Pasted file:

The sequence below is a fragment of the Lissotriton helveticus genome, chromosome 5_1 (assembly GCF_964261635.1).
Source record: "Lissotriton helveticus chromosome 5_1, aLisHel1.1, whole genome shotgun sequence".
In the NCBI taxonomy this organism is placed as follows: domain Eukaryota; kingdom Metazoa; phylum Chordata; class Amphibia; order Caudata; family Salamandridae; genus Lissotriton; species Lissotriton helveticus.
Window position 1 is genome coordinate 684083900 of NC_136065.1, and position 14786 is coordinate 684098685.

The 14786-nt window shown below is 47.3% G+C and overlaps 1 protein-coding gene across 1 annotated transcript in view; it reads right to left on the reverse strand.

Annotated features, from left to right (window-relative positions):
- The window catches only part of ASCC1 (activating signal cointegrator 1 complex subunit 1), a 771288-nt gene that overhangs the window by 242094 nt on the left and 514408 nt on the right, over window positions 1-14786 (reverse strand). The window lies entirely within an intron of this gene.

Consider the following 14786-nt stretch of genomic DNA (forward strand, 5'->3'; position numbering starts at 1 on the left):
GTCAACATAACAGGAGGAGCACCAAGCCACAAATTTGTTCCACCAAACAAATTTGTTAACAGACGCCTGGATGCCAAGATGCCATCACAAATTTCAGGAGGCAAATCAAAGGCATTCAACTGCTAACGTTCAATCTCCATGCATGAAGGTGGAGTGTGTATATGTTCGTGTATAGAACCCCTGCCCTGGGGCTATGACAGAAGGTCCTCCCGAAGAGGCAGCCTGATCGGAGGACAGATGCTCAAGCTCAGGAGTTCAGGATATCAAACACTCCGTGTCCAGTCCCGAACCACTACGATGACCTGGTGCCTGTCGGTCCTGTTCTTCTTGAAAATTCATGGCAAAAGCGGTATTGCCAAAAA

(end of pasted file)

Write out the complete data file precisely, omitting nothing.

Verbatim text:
The sequence below is a fragment of the Lissotriton helveticus genome, chromosome 5_1 (assembly GCF_964261635.1).
Source record: "Lissotriton helveticus chromosome 5_1, aLisHel1.1, whole genome shotgun sequence".
In the NCBI taxonomy this organism is placed as follows: domain Eukaryota; kingdom Metazoa; phylum Chordata; class Amphibia; order Caudata; family Salamandridae; genus Lissotriton; species Lissotriton helveticus.
Window position 1 is genome coordinate 684083900 of NC_136065.1, and position 14786 is coordinate 684098685.

The 14786-nt window shown below is 47.3% G+C and overlaps 1 protein-coding gene across 1 annotated transcript in view; it reads right to left on the reverse strand.

Annotated features, from left to right (window-relative positions):
- The window catches only part of ASCC1 (activating signal cointegrator 1 complex subunit 1), a 771288-nt gene that overhangs the window by 242094 nt on the left and 514408 nt on the right, over window positions 1-14786 (reverse strand). The window lies entirely within an intron of this gene.

Consider the following 14786-nt stretch of genomic DNA (forward strand, 5'->3'; position numbering starts at 1 on the left):
GTCAACATAACAGGAGGAGCACCAAGCCACAAATTTGTTCCACCAAACAAATTTGTTAACAGACGCCTGGATGCCAAGATGCCATCACAAATTTCAGGAGGCAAATCAAAGGCATTCAACTGCTAACGTTCAATCTCCATGCATGAAGGTGGAGTGTGTATATGTTCGTGTATAGAACCCCTGCCCTGGGGCTATGACAGAAGGTCCTCCCGAAGAGGCAGCCTGATCGGAGGACAGATGCTCAAGCTCAGGAGTTCAGGATATCAAACACTCCGTGTCCAGTCCCGAACCACTACGATGACCTGGTGCCTGTCGGTCCTGTTCTTCTTGAAAATTCATGGCAAAAGCGGTATTGCCAAAAA